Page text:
The plant is best propagated from seed, so it is essential to use fresh seeds. You should start by planting the seeds in autumn or summer on a coarse, sandy substrate. Cover the seedlings lightly with sand, and water until the emergence of new plants is visible. Aloe microstigma is not traditionally recorded as a medicinal plant, although its bitter sap has been said to have healing properties. In spite of its lack of medicinal uses, it is a popular garden plant for its easy care and beauty. During the barren winter months, Aloe microstigma is especially beautiful in bloom, adding a splash of color to the garden.
12. Aloe Rubroviolacea
The Aloe Rubroviolacea is a succulent species of succulent. It grows on steep mountains in Saudi Arabia and Yemen. The foliage of the Aloe rubroviolacea is dark violet-red, and its flowers are borne on spires with red-purple tassels in winter. The Aloe rubroviolacea can survive cold winters, with temperatures as low as the mid-twenties having no effect on the plant.
The toothed aloe has a rosette-like habit that grows as an 18-inch plant. The leaves are thick and succulent, and resemble rosettes with green tips. This cultivar produces orange flowers in winter and is considered an endangered species in South Africa. It can be propagated through offsets, and grows well in partial or full sun. In full sun, however, the leaves turn red and turn brown.
A. rubroviolacea grows in rocky slopes, and is semi-pendant in nature. It makes offshoots and eventually forms a clump. The thick leaves of Aloe rubroviolacea form a rosette up to 4 feet in width. In partial shade, they are green, with purple tinges on their teeth and margins. In full sunlight, their coloration is reddish-purple, and increases with drier conditions.
13. Aloe Aculeata
The Aloe aculeata is a species of aloe native to the Limpopo valley, Mpumalanga, southern Zimbabwe, and Mozambique. Its name comes from the spines and teeth on the leaf surface. Its edible fruit is used as a healthy, natural substitute for chocolate. Aculeata is also used as a pesticide and is an important ingredient in cosmetics.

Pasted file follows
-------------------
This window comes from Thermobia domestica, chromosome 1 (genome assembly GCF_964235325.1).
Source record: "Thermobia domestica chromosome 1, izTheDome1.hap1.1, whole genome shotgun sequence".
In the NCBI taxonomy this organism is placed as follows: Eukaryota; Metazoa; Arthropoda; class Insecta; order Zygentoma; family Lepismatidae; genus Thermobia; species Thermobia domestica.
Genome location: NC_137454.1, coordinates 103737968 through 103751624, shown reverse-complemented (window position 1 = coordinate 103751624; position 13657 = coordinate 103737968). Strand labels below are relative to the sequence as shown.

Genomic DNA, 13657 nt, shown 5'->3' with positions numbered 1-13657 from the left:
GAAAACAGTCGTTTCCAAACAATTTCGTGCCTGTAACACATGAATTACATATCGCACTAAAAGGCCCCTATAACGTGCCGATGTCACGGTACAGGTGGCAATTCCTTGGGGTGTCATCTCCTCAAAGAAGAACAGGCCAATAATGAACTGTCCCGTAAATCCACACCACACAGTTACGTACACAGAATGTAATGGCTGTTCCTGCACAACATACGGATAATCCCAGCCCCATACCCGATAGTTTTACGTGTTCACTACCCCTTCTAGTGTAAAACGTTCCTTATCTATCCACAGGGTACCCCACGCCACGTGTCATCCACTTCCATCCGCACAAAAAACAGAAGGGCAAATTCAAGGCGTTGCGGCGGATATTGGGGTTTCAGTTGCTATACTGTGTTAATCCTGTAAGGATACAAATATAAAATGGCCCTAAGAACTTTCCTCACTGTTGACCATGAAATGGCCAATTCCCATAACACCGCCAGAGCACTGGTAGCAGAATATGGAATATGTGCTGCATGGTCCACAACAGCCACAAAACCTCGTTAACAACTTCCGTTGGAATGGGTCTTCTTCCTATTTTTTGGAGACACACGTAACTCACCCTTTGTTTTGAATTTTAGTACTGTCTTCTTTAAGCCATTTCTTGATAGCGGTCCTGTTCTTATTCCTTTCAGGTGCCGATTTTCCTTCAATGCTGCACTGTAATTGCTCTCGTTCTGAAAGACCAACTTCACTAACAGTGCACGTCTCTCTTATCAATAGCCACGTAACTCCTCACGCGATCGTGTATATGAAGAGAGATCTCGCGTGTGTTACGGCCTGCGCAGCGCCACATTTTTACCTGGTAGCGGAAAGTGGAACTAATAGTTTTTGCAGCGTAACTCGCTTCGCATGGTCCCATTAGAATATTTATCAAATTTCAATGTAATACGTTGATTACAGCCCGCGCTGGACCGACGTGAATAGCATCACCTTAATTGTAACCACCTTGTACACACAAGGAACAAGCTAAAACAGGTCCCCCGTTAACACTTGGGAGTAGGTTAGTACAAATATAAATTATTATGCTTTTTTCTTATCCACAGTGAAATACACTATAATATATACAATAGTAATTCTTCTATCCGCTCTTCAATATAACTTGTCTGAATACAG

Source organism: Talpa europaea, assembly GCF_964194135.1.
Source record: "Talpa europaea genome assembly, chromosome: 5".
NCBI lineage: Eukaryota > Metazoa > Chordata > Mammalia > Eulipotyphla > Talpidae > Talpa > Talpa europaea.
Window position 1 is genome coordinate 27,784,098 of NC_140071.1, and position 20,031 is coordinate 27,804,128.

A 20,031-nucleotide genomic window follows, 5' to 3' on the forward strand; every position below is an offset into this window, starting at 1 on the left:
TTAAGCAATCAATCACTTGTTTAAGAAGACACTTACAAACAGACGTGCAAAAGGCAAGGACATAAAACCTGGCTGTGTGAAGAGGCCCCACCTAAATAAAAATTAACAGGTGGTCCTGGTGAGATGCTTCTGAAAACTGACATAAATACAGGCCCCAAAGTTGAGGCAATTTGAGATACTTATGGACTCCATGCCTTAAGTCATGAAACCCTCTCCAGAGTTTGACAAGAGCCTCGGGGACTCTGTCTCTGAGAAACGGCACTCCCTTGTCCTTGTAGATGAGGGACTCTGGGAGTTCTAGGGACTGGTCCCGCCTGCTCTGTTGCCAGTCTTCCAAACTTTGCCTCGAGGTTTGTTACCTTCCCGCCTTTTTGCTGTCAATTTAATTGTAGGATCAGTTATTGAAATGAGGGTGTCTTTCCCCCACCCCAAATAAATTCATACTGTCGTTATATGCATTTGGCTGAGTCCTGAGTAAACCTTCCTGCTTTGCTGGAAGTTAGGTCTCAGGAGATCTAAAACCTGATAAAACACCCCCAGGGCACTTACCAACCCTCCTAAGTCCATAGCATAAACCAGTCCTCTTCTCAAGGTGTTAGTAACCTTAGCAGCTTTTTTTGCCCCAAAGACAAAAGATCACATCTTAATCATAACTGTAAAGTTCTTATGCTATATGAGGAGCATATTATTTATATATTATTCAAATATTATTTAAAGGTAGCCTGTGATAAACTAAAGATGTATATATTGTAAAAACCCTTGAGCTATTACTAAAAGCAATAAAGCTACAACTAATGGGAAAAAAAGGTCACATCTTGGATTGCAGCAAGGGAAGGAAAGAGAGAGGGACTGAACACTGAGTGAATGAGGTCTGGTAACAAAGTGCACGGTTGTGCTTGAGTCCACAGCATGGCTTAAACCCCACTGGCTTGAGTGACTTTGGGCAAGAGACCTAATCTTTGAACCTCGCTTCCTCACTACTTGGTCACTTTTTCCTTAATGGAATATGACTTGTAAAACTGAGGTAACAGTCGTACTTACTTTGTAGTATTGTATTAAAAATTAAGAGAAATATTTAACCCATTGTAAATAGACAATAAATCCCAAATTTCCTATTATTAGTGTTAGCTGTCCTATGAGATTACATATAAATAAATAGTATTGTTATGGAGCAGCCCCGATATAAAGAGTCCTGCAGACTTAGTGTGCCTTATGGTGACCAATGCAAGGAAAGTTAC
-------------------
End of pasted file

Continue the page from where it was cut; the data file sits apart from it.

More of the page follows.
When it comes to watering Aloe aculeata, you don’t need to worry about overwatering or poor ventilation. This succulent needs just enough water and good ventilation to survive. If you fail to follow these steps, your plant may suffer from the consequences. But don’t give up. Aloe aculeata is easy to grow and will thrive in a variety of climates. A general rule of thumb is to keep its pots in a sunny, well-ventilated spot and water occasionally.
The leaves of Aloe aculeata are a little less common than the other aloe species. They are broadly lanceolate and have a pronounced toothy edge on the margins. Their base can be lighter than the leaf itself, giving the plant a dotted appearance. You can expect your plants to look slightly different from these photos, as the plant will change shape and appearance as it ages.
14. Aloe Marlothii
The Aloe Marlothii are large, single-stemmed types of Aloe plants native to Southern Africa. It grows in rocky areas and open flat country. Also, It can grow up to six meters tall. It has a distinctive, rounded shape, and can be found growing wild throughout the continent. This succulent is commonly used for medicine and as a garden plant, and is incredibly beneficial. Here are some of the most important facts about Aloe Marlothii: